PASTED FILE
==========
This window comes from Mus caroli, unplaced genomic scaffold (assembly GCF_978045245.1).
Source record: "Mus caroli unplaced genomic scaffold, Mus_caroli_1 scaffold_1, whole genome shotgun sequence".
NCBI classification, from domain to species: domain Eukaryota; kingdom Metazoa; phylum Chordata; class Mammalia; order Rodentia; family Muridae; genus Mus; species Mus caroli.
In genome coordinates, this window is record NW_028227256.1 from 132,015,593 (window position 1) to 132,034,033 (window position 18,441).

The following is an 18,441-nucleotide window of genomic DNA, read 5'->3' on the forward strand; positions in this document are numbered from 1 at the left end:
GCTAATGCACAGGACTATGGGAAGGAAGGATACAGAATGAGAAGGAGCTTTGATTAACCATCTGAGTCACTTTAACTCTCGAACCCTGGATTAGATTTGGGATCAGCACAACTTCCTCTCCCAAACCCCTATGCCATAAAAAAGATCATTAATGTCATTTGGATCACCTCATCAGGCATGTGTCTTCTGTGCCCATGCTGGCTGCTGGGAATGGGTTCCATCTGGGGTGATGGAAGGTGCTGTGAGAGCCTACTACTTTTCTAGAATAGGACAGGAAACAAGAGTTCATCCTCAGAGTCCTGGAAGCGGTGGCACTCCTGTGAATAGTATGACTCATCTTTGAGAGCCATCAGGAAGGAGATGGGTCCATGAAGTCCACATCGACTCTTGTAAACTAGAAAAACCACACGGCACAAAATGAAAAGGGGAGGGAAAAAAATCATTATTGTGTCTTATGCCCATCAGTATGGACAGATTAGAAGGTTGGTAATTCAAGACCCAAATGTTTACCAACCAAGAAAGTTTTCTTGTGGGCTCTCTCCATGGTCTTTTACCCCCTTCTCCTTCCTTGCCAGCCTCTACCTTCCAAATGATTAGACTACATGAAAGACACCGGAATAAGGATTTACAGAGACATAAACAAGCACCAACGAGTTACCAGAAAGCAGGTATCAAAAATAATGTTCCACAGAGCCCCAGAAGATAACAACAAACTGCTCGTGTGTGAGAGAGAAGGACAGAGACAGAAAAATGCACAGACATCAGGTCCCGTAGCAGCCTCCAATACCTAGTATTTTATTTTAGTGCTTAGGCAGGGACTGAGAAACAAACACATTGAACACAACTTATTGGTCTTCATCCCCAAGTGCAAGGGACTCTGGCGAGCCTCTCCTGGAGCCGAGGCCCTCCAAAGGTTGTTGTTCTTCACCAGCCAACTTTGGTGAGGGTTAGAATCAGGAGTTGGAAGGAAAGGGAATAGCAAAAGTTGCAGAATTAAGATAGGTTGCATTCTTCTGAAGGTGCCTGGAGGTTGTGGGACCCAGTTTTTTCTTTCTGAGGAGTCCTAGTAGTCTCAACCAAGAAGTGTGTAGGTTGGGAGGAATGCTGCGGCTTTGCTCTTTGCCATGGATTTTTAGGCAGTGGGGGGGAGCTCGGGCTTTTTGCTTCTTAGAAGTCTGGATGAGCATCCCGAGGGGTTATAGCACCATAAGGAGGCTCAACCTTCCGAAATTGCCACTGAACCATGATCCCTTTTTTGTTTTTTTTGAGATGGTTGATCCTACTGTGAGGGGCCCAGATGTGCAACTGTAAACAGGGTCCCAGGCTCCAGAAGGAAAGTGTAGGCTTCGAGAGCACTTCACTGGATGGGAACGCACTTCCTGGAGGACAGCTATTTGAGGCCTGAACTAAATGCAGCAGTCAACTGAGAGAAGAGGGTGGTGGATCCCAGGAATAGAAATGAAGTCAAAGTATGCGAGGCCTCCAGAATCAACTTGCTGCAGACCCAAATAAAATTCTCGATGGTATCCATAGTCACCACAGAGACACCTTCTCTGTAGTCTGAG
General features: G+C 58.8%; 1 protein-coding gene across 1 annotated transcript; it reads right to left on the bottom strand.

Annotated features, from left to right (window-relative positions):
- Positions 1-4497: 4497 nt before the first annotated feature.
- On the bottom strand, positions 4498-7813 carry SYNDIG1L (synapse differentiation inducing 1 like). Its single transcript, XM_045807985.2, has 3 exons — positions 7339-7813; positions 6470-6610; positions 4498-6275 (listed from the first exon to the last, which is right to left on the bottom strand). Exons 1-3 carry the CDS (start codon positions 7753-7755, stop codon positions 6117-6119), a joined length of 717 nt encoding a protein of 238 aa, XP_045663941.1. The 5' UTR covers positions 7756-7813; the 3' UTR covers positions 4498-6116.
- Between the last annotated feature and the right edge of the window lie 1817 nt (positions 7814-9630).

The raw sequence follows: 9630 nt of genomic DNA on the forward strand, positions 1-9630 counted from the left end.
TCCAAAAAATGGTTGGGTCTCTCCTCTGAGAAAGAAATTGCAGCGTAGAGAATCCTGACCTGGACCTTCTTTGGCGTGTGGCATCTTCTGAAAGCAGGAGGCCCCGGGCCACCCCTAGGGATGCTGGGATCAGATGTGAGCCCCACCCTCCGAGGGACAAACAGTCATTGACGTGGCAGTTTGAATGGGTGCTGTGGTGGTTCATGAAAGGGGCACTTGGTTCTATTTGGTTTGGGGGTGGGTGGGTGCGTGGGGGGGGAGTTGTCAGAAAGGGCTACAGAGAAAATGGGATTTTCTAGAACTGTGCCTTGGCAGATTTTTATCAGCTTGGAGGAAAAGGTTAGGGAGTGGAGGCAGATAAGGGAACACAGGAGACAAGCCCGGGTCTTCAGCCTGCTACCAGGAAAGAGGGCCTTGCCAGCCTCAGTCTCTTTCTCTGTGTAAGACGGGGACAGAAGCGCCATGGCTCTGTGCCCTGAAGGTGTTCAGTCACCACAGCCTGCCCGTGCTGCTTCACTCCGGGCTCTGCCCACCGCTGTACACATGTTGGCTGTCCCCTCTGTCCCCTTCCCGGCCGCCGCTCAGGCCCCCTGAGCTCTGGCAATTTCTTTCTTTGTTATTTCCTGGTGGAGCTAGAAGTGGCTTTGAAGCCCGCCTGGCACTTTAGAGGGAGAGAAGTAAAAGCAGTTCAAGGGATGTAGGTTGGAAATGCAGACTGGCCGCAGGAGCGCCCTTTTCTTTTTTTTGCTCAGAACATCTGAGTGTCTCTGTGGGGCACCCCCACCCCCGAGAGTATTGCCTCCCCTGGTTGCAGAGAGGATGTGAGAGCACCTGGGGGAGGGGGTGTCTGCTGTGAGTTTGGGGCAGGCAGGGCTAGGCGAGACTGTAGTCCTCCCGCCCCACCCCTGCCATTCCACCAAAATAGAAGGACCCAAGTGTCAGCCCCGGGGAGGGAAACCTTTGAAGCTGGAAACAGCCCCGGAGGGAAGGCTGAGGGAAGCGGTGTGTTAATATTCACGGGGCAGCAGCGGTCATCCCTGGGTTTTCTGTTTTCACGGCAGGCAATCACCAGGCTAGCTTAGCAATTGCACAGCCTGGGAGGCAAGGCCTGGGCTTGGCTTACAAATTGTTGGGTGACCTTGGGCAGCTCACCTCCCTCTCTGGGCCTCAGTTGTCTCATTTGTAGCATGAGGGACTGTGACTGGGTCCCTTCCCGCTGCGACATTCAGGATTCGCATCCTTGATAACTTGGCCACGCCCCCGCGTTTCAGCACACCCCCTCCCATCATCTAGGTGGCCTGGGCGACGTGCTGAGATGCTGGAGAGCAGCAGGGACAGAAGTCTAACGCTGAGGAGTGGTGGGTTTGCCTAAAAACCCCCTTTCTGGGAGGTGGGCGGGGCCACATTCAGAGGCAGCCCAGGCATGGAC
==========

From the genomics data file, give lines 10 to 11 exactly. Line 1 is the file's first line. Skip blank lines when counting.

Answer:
- On the bottom strand, positions 4498-7813 carry SYNDIG1L (synapse differentiation inducing 1 like). Its single transcript, XM_045807985.2, has 3 exons — positions 7339-7813; positions 6470-6610; positions 4498-6275 (listed from the first exon to the last, which is right to left on the bottom strand). Exons 1-3 carry the CDS (start codon positions 7753-7755, stop codon positions 6117-6119), a joined length of 717 nt encoding a protein of 238 aa, XP_045663941.1. The 5' UTR covers positions 7756-7813; the 3' UTR covers positions 4498-6116.
- Between the last annotated feature and the right edge of the window lie 1817 nt (positions 7814-9630).